Two Workarounds for Missing Book Length Dots with New Kindle Update
A number of folks are disappointed with Amazon for removing the dots in list view that gave a visual representation of each Kindle book’s length on the Kindle Paperwhite, Kindle Voyage, and the basic Kindle Touch.
The latest 5.7.2 software update brought big changes to the Kindle’s user interface, especially the homescreen, and the reading-length dots ended up getting removed altogether.
When will software developers learn that removing features is never going to go over well with users, no matter how minor they may thing the feature is?
I suggest letting Amazon know if you don’t like changes made with Kindle updates via their official support email: email@example.com.
Amazon has been getting a lot of negative attention lately for removing the device encryption option from Fire tablets because a very small percentage of people used it, but now they’ve said they’re bringing it back after a bunch of complaints.
So I wouldn’t be surprised to see the dots return if enough people complain about that too.
For those of you that never used the dots, or noticed them, they help when choosing a book to read from your library because you can see how long each book is in relationship to the others. The dots come in handy when you just want to read a shorter book instead of starting a 1000+ page tome that’s going to takes weeks to finish, or vice versa.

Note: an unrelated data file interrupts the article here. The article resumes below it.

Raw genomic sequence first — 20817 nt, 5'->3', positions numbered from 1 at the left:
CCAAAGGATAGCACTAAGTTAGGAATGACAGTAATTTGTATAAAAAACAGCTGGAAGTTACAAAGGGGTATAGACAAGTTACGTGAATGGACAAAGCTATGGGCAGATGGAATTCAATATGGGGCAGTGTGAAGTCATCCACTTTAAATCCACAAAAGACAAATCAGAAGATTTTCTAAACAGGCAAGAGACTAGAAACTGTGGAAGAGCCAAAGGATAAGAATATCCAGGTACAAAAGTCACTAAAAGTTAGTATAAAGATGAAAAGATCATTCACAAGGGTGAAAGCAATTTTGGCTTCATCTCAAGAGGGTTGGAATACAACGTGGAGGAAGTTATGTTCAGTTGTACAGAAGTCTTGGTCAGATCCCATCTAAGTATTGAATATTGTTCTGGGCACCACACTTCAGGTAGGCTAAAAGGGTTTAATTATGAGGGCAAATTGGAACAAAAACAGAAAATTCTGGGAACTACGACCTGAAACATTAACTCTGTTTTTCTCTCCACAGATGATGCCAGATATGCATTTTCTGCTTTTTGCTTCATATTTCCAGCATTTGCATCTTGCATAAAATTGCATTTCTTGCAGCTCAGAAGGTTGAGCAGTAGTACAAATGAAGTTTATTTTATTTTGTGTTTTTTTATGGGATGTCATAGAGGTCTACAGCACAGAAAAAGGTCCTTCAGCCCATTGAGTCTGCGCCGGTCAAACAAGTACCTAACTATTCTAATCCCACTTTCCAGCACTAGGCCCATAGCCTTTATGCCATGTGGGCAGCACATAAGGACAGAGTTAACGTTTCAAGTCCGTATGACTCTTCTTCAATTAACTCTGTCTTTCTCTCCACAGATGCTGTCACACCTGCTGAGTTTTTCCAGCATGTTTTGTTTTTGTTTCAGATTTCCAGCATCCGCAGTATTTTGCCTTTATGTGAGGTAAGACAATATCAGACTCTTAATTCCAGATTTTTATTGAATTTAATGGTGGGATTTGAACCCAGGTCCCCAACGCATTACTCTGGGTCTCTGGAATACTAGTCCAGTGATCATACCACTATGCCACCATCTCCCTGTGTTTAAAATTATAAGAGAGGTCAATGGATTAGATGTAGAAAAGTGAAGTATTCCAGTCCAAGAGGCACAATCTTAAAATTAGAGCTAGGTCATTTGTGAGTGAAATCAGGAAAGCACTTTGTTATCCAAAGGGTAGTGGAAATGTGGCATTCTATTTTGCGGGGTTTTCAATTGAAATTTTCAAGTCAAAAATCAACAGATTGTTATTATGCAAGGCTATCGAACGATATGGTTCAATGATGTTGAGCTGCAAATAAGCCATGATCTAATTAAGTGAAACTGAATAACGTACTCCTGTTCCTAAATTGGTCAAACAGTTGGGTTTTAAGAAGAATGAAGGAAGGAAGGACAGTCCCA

Other Ways to View Book Length
There are a couple of less convenient ways to view the length of each Kindle book.
The best workaround is to use the “About This Book” feature. It shows the number of pages in each book and it gives an estimate of approximately how long it typically takes to finish reading the book.
The “About This Book” window pops up whenever you first open a new book.
You can also access it at anytime by opening a book, hitting the menu button, and then tapping the “About This Book” option.
This feature can be turned on and off so if it’s not working for you make sure the option is enabled in settings. Go to Settings > Reading Options > Notes & About This Book.
The main problem with this feature is the length cannot be viewed from the homescreen or library view so you can’t easily compare it with other books without downloading and checking each manually.
There is another way to view book length in a roundabout way from the homescreen and library view without downloading each book. You can long-press on an ebook, or tap the little three dots, and choose to view the Book Description at Amazon, which shows the book length in pages but with no reading time estimate.
Neither option is as convenient as the missing dots but at least there’s still a way to get some idea of how long it will take to finish reading a particular book.